One of the longest running and most popular open source database projects is PostgreSQL. Because of its extensibility and a community focus on stability it has stayed relevant as the ecosystem of development environments and data requirements have changed and evolved over its lifetime. It is difficult to capture any single facet of this database in a single conversation, let alone the entire surface area, but in this episode Jonathan Katz does an admirable job of it. He explains how Postgres started and how it has grown over the years, highlights the fundamental features that make it such a popular choice for application developers, and the ongoing efforts to add the complex features needed by the demanding workloads of today’s data layer. To cap it off he reviews some of the exciting features that the community is working on building into future releases.
Do you want to try out some of the tools and applications that you heard about on the Data Engineering Podcast? Do you have some ETL jobs that need somewhere to run? Check out Linode at promo.linode.com/dataengineeringpodcast or use the code dataengineering2018 and get a $20 credit (that’s 4 months free!) to try out their fast and reliable Linux virtual servers. They’ve got lightning fast networking and SSD servers with plenty of power and storage to run whatever you want to experiment on.
DataKitchen’s DataOps software allows your team to quickly iterate and deploy pipelines of code, models, and data sets while improving quality.
Unlike a patchwork of manual operations, DataKitchen makes your team shine by providing an end to end DataOps solution with minimal programming that uses the tools you love.
Join the DataOps movement and sign up for our newsletter at datakitchen.io/de today.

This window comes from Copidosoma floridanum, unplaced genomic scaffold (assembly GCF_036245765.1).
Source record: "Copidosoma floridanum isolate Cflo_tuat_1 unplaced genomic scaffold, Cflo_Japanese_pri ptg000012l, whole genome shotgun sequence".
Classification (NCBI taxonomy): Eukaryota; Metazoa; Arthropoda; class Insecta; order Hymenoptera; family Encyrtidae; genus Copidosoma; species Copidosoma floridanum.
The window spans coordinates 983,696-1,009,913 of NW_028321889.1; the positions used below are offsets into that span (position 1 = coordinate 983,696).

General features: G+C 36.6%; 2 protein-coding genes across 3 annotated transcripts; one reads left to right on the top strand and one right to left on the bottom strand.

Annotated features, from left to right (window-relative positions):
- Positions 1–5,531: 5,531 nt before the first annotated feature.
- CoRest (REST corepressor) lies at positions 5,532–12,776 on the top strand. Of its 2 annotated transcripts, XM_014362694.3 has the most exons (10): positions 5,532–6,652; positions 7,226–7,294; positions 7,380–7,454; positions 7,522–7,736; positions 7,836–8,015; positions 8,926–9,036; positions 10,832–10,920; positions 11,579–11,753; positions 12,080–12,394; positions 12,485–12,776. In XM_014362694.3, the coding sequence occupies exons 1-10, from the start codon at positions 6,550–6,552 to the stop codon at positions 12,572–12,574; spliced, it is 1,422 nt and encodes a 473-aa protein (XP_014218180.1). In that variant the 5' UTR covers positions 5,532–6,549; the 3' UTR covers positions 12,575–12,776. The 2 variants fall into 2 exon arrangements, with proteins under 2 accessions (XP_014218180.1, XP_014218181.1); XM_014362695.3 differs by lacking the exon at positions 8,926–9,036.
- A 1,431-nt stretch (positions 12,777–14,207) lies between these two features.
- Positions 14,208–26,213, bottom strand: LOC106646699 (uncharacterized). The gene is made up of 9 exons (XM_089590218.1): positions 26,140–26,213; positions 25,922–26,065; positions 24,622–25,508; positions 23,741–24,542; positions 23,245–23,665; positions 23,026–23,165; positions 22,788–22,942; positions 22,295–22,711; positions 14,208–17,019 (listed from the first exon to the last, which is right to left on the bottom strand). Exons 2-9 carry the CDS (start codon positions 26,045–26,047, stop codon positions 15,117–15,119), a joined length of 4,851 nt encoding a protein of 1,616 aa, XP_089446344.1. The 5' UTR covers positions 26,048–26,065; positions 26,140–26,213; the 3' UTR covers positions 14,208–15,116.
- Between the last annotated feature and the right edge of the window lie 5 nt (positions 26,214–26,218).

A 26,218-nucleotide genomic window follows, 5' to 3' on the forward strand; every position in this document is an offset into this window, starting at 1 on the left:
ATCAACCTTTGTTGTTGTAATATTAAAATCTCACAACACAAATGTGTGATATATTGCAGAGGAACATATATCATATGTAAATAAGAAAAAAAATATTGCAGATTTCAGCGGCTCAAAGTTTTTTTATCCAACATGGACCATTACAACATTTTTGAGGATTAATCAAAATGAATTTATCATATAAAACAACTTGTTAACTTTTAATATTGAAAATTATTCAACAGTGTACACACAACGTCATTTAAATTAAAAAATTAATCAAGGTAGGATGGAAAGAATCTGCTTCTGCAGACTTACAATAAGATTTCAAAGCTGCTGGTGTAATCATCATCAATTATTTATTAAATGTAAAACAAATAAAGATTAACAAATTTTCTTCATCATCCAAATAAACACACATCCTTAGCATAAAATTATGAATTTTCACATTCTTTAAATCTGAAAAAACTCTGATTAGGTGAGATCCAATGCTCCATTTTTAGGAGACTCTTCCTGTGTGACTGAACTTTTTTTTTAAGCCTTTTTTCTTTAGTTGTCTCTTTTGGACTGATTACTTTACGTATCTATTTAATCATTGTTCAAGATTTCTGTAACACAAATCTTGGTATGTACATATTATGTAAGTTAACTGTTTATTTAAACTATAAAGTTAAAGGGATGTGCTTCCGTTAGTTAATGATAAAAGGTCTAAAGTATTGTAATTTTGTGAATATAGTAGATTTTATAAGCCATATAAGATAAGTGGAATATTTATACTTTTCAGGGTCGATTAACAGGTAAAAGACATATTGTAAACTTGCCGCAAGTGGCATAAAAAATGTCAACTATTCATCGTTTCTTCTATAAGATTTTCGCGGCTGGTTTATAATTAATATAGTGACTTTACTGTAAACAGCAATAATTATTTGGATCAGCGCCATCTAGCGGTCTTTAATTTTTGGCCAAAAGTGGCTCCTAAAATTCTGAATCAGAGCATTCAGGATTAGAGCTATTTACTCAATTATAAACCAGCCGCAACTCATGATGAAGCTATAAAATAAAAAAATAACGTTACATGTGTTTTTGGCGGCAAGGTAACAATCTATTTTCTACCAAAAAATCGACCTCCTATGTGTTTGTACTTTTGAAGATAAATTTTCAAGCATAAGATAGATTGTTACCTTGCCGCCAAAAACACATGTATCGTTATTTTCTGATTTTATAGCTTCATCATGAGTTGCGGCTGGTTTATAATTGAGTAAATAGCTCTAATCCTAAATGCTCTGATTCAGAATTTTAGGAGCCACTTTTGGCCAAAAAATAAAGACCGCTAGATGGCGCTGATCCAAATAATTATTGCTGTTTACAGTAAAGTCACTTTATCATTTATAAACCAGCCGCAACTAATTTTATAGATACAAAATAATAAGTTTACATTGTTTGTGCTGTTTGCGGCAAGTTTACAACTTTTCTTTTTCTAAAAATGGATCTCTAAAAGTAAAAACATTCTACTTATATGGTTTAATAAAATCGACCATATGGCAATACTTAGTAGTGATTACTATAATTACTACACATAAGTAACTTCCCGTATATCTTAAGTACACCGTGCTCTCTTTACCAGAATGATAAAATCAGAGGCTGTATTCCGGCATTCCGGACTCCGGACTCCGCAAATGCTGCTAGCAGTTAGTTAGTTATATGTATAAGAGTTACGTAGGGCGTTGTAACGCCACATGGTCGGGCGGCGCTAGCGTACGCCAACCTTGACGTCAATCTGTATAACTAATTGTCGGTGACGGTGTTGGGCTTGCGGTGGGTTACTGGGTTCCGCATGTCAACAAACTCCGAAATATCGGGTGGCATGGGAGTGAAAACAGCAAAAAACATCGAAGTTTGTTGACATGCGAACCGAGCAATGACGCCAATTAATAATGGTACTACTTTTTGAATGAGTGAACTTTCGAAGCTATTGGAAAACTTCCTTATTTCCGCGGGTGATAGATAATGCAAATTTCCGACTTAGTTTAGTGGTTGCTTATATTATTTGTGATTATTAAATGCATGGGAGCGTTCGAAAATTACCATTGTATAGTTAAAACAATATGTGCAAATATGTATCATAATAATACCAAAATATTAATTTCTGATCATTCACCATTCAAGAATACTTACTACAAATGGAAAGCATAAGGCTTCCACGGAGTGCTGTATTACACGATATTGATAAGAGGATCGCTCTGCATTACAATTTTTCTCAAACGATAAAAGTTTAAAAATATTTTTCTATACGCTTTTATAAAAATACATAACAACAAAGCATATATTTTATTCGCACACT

- Hello and welcome to the Data Engineering Podcast, the show about modern data management
- When you’re ready to build your next pipeline you’ll need somewhere to deploy it, so check out Linode. With private networking, shared block storage, node balancers, and a 40Gbit network, all controlled by a brand new API you’ve got everything you need to run a bullet-proof data platform. Go to dataengineeringpodcast.com/linode to get a $20 credit and launch a new server in under a minute.
- Are you struggling to keep up with customer request and letting errors slip into production? Want to try some of the innovative ideas in this podcast but don’t have time? DataKitchen’s DataOps software allows your team to quickly iterate and deploy pipelines of code, models, and data sets while improving quality. Unlike a patchwork of manual operations, DataKitchen makes your team shine by providing an end to end DataOps solution with minimal programming that uses the tools you love. Join the DataOps movement and sign up for the newsletter at datakitchen.io/de today. After that learn more about why you should be doing DataOps by listening to the Head Chef in the Data Kitchen at dataengineeringpodcast.com/datakitchen
- Go to dataengineeringpodcast.com to subscribe to the show, sign up for the mailing list, read the show notes, and get in touch.
- Join the community in the new Zulip chat workspace at dataengineeringpodcast.com/chat
- Your host is Tobias Macey and today I’m interviewing Jonathan Katz about a high level view of PostgreSQL and the unique capabilities that it offers
- How did you get involved in the area of data management?
- How did you get involved in the Postgres project?
- For anyone who hasn’t used it, can you describe what PostgreSQL is?
- Where did Postgres get started and how has it evolved over the intervening years?
- What are some of the primary characteristics of Postgres that would lead someone to choose it for a given project?
- What are some cases where Postgres is the wrong choice?
- What are some of the common points of confusion for new users of PostGreSQL? (particularly if they have prior database experience)
- The recent releases of Postgres have had some fairly substantial improvements and new features. How does the community manage to balance stability and reliability against the need to add new capabilities?
- What are the aspects of Postgres that allow it to remain relevant in the current landscape of rapid evolution at the data layer?
- Are there any plans to incorporate a distributed transaction layer into the core of the project along the lines of what has been done with Citus or CockroachDB?
- What is in store for the future of Postgres?
- From your perspective, what is the biggest gap in the tooling or technology for data management today?
- Crunchy Data
- Paperless Post
- LAMP Stack
- Edgar Codd
- A Relational Model of Data for Large Shared Data Banks
- Relational Algebra
- Oracle DB
- UC Berkeley
- Dr. Michael Stonebraker
- ANSI C
- BSD License
- BTree Index
- GIN Index
- GIST Index
- KNN GIST
- Full Text Search
- BRIN Index
- WAL (Write-Ahead Log)
- OLAP (Online Analytical Processing)
- Postgres IRC
- Postgres Slack
- Postgres Conferences
- Postgres Roadmap
- Citus Data